A judge in Brazil denied an abortion to an 11-year-old who had been impregnated by rape, saying she didn’t want to enable a “homicide,” Newsweek reported on Monday. The young girl had reportedly been raped in her home earlier this year, and when she was taken to the hospital upon learning she was pregnant, a doctor at the University of Santa Catarina denied her an abortion because she was more than 22 weeks pregnant. The university hospital’s rules prohibit doctors from offering abortion care to someone past 20 weeks of pregnancy, without a court order.
Brazil notably criminalizes abortion and threatens abortion patients with one to three years in prison, and providers with one to four years. The country provides exceptions only for threats to the pregnant person’s life, when the fetus is deemed unviable, and, relevant to this case, if the pregnancy is the result of rape.
Joana Ribeiro Zimmer, the judge who refused to allow the 11-year-old girl to have an abortion, reportedly justified this decision by claiming if she allowed the abortion, she would fail to “[protect] the daughter,” referring to the 11-year-old’s unborn fetus, and would have been “subjecting her [the fetus] to a homicide.” Zimmer is now under investigation by Brazil’s Court of Justice, but the damage has been done: The child, who is already living with the trauma of surviving rape, now faces the added violation of forced pregnancy and the tremendous health risks associated with adolescent birth. Newsweek reports the girl is currently living in a shelter for women to protect her from her abuser/rapist at home.
As countries across Latin America and around the world take monumental steps to legalize abortion, this traumatic case offers a terrifying preview of post-Roe v. Wade America, with the Supreme Court’s decision on abortion rights imminent. Anti-abortion governors—who will soon decide whether their respective states ban abortion—and lawmakers are already bragging about the bans they’ll enact sans exceptions.
Of the dozens of states with pre-Roe abortion bans, trigger laws that will almost immediately ban abortion, or near-total bans, Guttmacher Institute’s research shows most lack exceptions for rape. Even prior to the leaked Supreme Court draft opinion reversing Roe, Jezebel reported on the phenomenon of rape exceptions recently disappearing from state abortion restrictions and bans.
In one of the more chilling interviews an anti-abortion politician has given on the issue, death penalty-supporting Nebraska Gov. Pete Ricketts—who plans to call his legislature to a special session once Roe falls to immediately ban abortion—insisted, repeatedly, that even if a pregnancy is the product of rape, “yes, they’re still babies.” The 11-year-old rape victim in Brazil is a baby, too, and harrowing cases like hers will surely be enabled in a post-Roe U.S.—what about these babies?
It’s important to emphasize, however, that despite how some “pro-life” politicians continue to posture as being supportive of rape victims, rape exceptions to abortion bans are primarily symbolic. They benefit legislators by making these laws appear more humane rather than rape victims. Many rape exemptions require victims to report and prove their rape to law enforcement or doctors, despite how the majority of sexual assaults aren’t reported to police, and data has shown few survivors impregnated by rape have invoked the exception. Instead, rape exceptions spread the misconception that rape is easy for victims to “prove” and relegate the re-traumatizing process of reporting rape to a mere footnote in the process of obtaining an abortion.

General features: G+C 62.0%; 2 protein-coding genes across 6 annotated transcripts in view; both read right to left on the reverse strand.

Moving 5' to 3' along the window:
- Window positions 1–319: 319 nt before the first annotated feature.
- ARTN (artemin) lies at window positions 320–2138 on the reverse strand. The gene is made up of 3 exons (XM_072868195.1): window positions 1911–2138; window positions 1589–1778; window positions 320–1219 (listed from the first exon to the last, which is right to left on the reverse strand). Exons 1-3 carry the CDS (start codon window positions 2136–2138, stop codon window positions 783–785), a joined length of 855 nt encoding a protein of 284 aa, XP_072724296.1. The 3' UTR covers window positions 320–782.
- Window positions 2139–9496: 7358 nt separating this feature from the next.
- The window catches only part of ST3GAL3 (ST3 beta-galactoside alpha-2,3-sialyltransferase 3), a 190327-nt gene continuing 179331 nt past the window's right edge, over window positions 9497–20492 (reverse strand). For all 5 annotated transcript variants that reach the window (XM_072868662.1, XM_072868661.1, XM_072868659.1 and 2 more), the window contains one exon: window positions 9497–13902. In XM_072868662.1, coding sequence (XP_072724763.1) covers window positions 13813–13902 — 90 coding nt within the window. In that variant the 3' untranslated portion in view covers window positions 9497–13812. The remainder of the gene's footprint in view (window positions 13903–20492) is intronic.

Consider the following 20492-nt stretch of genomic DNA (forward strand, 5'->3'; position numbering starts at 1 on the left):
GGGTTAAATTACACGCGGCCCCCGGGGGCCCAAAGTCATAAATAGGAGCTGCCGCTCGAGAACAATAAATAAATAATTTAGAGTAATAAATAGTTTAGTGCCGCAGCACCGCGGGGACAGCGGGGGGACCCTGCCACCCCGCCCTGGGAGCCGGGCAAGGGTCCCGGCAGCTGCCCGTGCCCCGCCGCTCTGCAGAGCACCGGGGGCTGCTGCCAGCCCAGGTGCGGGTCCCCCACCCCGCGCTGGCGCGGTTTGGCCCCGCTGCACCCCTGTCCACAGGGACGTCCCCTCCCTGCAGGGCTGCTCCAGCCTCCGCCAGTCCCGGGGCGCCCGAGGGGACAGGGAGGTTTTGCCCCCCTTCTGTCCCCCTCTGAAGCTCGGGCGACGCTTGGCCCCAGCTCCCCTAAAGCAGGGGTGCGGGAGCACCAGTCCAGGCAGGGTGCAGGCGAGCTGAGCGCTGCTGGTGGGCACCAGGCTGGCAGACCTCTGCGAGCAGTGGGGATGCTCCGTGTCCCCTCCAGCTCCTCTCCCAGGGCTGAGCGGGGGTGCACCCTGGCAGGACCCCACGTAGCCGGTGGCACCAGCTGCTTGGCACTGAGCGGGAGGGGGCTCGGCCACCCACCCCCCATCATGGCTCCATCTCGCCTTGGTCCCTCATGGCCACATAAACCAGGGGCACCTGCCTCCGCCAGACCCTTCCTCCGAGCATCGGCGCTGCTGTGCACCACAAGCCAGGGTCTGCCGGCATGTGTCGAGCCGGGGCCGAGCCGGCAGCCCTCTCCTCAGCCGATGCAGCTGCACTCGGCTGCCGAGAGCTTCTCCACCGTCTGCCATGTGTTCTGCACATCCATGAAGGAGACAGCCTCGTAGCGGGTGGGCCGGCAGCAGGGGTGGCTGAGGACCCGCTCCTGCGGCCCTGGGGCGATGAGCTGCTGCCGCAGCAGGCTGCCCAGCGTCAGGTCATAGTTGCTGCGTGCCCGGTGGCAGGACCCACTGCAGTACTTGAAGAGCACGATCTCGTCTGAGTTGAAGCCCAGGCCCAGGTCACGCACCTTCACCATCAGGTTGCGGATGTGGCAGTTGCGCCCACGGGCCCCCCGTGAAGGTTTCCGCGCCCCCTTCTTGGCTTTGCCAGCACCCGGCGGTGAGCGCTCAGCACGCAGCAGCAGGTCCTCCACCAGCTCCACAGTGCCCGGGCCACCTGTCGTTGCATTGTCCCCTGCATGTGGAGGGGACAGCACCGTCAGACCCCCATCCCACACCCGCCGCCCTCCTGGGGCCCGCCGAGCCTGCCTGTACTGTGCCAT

After all, Brazil’s abortion ban has a rape exception, and an 11-year-old victim was still denied care. The only actual way to prevent survivors from being forced to carry their rapists’ babies is to just not ban or restrict abortion at all.
IPAS, an international organization that supports abortion and contraception access, notes that despite Brazil’s abortion ban, “an estimated one million Brazilian women have abortions every year,” and “many of those women, particularly those without the financial or social resources to see a well-trained, willing provider, run a huge legal risk when they decide to end an unwanted pregnancy.” This, unfortunately, highlights another parallel between reproductive rights in Brazil and the US: In the US, criminal charges for abortion and pregnancy loss have sharply increased in recent years. The fall of Roe is slated to reduce pregnant people’s bodies to not just incubators, but literal crime scenes.
The 11-year-old rape victim in Brazil tragically isn’t alone as a child impregnated by rape and denied abortion care in a Latin American country in recent years. Also in Brazil, a 10-year-old girl impregnated by rape was initially denied an abortion in 2020 before a judge intervened; still, she had to travel 900 miles for the procedure. Last year, an 11-year-old rape victim in Bolivia was denied an abortion. Another rape victim, also 11 at the time, was also forced to remain pregnant and give birth in Paraguay in 2015.
With the US poised to decimate abortion rights, we can’t ignore how rape victims—particularly those who are children—will be among the most harmed. All abortion bans are gender-based violence, and render the state an abuser with total control over the pregnant person’s body and life.